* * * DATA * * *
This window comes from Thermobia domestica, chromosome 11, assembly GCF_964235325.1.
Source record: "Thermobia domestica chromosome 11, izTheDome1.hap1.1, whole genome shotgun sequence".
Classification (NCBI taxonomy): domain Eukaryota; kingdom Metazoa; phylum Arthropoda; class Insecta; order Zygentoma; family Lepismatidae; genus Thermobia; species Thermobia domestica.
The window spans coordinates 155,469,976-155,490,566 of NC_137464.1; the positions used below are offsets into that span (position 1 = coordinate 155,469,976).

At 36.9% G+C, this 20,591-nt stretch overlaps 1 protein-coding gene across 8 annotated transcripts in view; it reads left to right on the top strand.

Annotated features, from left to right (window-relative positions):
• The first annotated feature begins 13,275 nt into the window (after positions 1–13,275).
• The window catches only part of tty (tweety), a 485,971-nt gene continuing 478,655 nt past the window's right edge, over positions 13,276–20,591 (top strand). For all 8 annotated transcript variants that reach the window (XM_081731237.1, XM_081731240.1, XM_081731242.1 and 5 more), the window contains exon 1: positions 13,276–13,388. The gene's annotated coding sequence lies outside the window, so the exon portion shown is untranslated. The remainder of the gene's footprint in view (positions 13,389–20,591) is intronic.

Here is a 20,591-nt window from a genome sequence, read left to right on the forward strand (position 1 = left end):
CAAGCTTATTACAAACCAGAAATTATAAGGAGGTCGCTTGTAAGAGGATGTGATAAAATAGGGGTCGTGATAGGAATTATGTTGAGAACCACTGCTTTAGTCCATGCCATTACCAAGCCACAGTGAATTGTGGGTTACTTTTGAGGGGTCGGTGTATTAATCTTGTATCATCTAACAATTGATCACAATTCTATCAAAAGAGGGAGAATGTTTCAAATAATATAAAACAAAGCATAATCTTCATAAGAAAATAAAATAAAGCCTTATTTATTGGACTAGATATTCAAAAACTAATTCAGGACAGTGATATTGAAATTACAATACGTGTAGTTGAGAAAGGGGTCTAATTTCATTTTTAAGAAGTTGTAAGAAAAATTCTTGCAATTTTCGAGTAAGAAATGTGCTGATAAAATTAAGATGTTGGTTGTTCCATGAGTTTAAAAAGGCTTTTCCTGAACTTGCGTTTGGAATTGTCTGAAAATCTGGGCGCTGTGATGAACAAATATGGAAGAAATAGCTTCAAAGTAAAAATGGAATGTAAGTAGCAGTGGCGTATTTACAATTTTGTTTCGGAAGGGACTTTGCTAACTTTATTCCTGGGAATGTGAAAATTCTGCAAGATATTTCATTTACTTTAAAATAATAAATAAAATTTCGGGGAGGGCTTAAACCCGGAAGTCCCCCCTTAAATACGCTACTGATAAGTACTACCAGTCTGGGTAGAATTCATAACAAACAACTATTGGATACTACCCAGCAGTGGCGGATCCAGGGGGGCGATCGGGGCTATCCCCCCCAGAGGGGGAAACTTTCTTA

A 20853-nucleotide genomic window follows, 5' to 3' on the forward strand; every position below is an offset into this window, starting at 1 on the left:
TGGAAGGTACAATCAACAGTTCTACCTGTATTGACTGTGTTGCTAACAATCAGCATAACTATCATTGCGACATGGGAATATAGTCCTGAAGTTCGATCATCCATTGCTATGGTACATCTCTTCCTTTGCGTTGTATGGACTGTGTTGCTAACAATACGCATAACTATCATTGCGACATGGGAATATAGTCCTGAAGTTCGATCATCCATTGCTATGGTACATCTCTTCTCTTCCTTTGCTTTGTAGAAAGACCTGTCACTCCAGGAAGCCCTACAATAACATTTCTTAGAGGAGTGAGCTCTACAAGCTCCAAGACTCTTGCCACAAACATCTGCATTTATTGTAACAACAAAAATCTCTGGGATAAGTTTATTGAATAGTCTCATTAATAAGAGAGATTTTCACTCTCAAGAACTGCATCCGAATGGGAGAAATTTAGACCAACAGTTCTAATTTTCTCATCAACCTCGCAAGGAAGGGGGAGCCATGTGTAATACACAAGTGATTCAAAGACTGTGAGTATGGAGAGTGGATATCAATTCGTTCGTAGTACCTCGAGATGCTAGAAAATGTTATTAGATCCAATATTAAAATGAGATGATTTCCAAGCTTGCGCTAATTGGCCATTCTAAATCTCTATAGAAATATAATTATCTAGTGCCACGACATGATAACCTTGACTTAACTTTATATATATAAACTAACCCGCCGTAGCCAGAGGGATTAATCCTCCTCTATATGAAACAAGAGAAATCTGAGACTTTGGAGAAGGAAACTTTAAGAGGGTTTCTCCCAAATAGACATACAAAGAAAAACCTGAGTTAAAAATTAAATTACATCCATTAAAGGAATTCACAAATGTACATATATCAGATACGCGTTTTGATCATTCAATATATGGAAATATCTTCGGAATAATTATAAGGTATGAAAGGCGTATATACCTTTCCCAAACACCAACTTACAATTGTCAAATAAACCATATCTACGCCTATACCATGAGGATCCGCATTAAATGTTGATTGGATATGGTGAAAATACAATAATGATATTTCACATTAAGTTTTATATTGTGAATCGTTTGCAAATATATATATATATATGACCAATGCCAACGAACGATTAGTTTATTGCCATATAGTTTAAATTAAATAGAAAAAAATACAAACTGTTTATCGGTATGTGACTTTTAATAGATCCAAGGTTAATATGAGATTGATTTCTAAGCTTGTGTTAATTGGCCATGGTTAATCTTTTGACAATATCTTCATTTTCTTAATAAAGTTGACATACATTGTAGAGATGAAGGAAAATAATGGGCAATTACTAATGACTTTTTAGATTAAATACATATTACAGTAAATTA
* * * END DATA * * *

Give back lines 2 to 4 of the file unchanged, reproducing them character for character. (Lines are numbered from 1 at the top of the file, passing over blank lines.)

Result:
Source record: "Thermobia domestica chromosome 11, izTheDome1.hap1.1, whole genome shotgun sequence".
Classification (NCBI taxonomy): domain Eukaryota; kingdom Metazoa; phylum Arthropoda; class Insecta; order Zygentoma; family Lepismatidae; genus Thermobia; species Thermobia domestica.
The window spans coordinates 155,469,976-155,490,566 of NC_137464.1; the positions used below are offsets into that span (position 1 = coordinate 155,469,976).